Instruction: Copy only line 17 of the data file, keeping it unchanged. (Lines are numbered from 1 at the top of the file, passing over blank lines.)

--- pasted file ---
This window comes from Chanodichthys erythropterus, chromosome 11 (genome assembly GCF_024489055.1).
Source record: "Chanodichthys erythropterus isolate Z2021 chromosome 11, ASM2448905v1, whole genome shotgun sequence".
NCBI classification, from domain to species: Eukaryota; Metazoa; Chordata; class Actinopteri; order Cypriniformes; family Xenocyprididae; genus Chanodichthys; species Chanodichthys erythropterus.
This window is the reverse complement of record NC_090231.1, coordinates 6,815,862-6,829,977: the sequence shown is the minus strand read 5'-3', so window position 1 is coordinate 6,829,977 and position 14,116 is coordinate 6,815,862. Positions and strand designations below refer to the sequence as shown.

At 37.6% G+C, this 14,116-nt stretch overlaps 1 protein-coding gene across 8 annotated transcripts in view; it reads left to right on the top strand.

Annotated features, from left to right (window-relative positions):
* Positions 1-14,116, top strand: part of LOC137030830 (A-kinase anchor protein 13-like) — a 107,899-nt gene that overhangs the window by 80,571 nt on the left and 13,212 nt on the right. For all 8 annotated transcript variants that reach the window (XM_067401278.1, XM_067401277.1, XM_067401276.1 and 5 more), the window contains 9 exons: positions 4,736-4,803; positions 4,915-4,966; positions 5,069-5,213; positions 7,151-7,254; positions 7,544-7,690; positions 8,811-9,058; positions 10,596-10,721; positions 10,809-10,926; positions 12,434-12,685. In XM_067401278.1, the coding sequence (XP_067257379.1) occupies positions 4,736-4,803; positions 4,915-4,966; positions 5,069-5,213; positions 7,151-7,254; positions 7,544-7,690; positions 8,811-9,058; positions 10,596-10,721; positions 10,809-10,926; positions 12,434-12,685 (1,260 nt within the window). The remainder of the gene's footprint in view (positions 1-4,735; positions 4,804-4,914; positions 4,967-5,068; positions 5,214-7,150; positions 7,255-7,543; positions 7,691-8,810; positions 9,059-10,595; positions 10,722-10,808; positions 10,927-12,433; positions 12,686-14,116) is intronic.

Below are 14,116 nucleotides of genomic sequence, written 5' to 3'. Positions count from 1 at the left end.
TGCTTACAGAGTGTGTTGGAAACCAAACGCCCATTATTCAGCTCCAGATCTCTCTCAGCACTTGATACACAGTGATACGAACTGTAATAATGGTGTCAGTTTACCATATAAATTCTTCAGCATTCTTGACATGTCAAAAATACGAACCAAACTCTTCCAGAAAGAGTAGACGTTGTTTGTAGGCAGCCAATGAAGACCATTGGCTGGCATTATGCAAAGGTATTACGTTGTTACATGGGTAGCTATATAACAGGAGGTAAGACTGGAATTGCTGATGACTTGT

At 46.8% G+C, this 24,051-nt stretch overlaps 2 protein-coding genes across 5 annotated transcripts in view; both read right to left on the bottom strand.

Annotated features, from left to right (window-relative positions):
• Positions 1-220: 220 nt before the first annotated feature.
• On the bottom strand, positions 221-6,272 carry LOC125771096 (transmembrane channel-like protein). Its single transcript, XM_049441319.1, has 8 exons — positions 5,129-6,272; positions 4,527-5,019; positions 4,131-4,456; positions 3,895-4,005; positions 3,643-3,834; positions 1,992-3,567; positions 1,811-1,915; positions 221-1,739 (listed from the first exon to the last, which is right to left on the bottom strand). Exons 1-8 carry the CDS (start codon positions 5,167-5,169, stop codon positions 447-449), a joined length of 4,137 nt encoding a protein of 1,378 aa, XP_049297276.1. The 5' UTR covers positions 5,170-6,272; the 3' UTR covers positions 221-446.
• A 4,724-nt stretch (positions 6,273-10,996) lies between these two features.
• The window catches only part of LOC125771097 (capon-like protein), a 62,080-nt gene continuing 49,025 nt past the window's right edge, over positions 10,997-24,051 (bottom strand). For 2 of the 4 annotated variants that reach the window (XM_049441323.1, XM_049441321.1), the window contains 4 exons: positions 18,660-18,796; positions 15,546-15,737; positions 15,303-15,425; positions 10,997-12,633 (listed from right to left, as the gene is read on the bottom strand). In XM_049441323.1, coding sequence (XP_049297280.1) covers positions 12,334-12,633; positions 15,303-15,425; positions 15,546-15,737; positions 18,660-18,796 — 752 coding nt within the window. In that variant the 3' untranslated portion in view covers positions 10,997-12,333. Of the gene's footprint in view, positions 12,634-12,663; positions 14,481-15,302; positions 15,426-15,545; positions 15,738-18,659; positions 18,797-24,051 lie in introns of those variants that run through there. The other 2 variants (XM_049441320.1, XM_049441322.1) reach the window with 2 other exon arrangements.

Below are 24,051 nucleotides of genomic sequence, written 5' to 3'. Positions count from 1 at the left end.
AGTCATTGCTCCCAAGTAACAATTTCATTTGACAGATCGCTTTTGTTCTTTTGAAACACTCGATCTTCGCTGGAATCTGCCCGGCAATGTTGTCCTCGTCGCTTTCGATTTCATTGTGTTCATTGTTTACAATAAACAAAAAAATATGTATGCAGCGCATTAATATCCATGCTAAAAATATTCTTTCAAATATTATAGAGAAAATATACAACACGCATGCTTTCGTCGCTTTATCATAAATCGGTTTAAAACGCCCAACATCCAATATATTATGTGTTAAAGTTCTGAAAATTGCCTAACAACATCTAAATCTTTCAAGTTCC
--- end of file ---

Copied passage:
AGTCATTGCTCCCAAGTAACAATTTCATTTGACAGATCGCTTTTGTTCTTTTGAAACACTCGATCTTCGCTGGAATCTGCCCGGCAATGTTGTCCTCGTCGCTTTCGATTTCATTGTGTTCATTGTTTACAATAAACAAAAAAATATGTATGCAGCGCATTAATATCCATGCTAAAAATATTCTTTCAAATATTATAGAGAAAATATACAACACGCATGCTTTCGTCGCTTTATCATAAATCGGTTTAAAACGCCCAACATCCAATATATTATGTGTTAAAGTTCTGAAAATTGCCTAACAACATCTAAATCTTTCAAGTTCC